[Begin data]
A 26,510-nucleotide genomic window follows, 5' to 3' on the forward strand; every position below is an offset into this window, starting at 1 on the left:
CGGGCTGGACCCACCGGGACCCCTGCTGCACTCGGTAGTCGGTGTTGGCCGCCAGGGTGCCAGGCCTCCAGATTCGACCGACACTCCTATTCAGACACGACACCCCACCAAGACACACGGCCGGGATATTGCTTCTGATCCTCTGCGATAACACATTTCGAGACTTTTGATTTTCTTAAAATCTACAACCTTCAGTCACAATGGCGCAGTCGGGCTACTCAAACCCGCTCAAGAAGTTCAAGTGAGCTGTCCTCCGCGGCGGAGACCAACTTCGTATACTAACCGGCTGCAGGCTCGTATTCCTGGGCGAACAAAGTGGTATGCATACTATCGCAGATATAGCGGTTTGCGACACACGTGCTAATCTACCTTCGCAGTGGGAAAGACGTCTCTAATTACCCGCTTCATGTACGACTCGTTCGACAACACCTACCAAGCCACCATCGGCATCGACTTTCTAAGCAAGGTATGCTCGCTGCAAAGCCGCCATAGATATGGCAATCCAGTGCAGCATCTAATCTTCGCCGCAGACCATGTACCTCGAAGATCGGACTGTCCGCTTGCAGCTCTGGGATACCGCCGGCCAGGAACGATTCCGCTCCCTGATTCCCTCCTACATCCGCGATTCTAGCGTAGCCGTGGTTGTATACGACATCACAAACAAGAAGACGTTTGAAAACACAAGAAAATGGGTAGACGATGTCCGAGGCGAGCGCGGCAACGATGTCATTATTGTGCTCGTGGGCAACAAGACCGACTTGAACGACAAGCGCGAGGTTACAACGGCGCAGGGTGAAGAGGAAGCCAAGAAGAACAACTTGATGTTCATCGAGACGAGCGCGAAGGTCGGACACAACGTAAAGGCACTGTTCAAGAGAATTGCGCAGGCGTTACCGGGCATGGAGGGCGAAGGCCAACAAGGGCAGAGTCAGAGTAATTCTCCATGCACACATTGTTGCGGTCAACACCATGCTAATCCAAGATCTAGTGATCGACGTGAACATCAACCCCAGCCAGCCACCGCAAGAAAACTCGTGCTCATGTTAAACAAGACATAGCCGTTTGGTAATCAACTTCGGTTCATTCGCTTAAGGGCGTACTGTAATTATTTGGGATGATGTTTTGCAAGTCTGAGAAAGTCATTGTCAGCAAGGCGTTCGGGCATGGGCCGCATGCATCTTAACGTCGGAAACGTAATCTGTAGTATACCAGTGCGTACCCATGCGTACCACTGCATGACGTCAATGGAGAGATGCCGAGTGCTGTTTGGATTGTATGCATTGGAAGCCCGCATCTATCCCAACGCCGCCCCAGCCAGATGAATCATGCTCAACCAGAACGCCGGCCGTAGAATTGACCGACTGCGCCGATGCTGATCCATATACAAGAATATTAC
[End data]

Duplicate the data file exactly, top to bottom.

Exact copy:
A 26,510-nucleotide genomic window follows, 5' to 3' on the forward strand; every position below is an offset into this window, starting at 1 on the left:
CGGGCTGGACCCACCGGGACCCCTGCTGCACTCGGTAGTCGGTGTTGGCCGCCAGGGTGCCAGGCCTCCAGATTCGACCGACACTCCTATTCAGACACGACACCCCACCAAGACACACGGCCGGGATATTGCTTCTGATCCTCTGCGATAACACATTTCGAGACTTTTGATTTTCTTAAAATCTACAACCTTCAGTCACAATGGCGCAGTCGGGCTACTCAAACCCGCTCAAGAAGTTCAAGTGAGCTGTCCTCCGCGGCGGAGACCAACTTCGTATACTAACCGGCTGCAGGCTCGTATTCCTGGGCGAACAAAGTGGTATGCATACTATCGCAGATATAGCGGTTTGCGACACACGTGCTAATCTACCTTCGCAGTGGGAAAGACGTCTCTAATTACCCGCTTCATGTACGACTCGTTCGACAACACCTACCAAGCCACCATCGGCATCGACTTTCTAAGCAAGGTATGCTCGCTGCAAAGCCGCCATAGATATGGCAATCCAGTGCAGCATCTAATCTTCGCCGCAGACCATGTACCTCGAAGATCGGACTGTCCGCTTGCAGCTCTGGGATACCGCCGGCCAGGAACGATTCCGCTCCCTGATTCCCTCCTACATCCGCGATTCTAGCGTAGCCGTGGTTGTATACGACATCACAAACAAGAAGACGTTTGAAAACACAAGAAAATGGGTAGACGATGTCCGAGGCGAGCGCGGCAACGATGTCATTATTGTGCTCGTGGGCAACAAGACCGACTTGAACGACAAGCGCGAGGTTACAACGGCGCAGGGTGAAGAGGAAGCCAAGAAGAACAACTTGATGTTCATCGAGACGAGCGCGAAGGTCGGACACAACGTAAAGGCACTGTTCAAGAGAATTGCGCAGGCGTTACCGGGCATGGAGGGCGAAGGCCAACAAGGGCAGAGTCAGAGTAATTCTCCATGCACACATTGTTGCGGTCAACACCATGCTAATCCAAGATCTAGTGATCGACGTGAACATCAACCCCAGCCAGCCACCGCAAGAAAACTCGTGCTCATGTTAAACAAGACATAGCCGTTTGGTAATCAACTTCGGTTCATTCGCTTAAGGGCGTACTGTAATTATTTGGGATGATGTTTTGCAAGTCTGAGAAAGTCATTGTCAGCAAGGCGTTCGGGCATGGGCCGCATGCATCTTAACGTCGGAAACGTAATCTGTAGTATACCAGTGCGTACCCATGCGTACCACTGCATGACGTCAATGGAGAGATGCCGAGTGCTGTTTGGATTGTATGCATTGGAAGCCCGCATCTATCCCAACGCCGCCCCAGCCAGATGAATCATGCTCAACCAGAACGCCGGCCGTAGAATTGACCGACTGCGCCGATGCTGATCCATATACAAGAATATTAC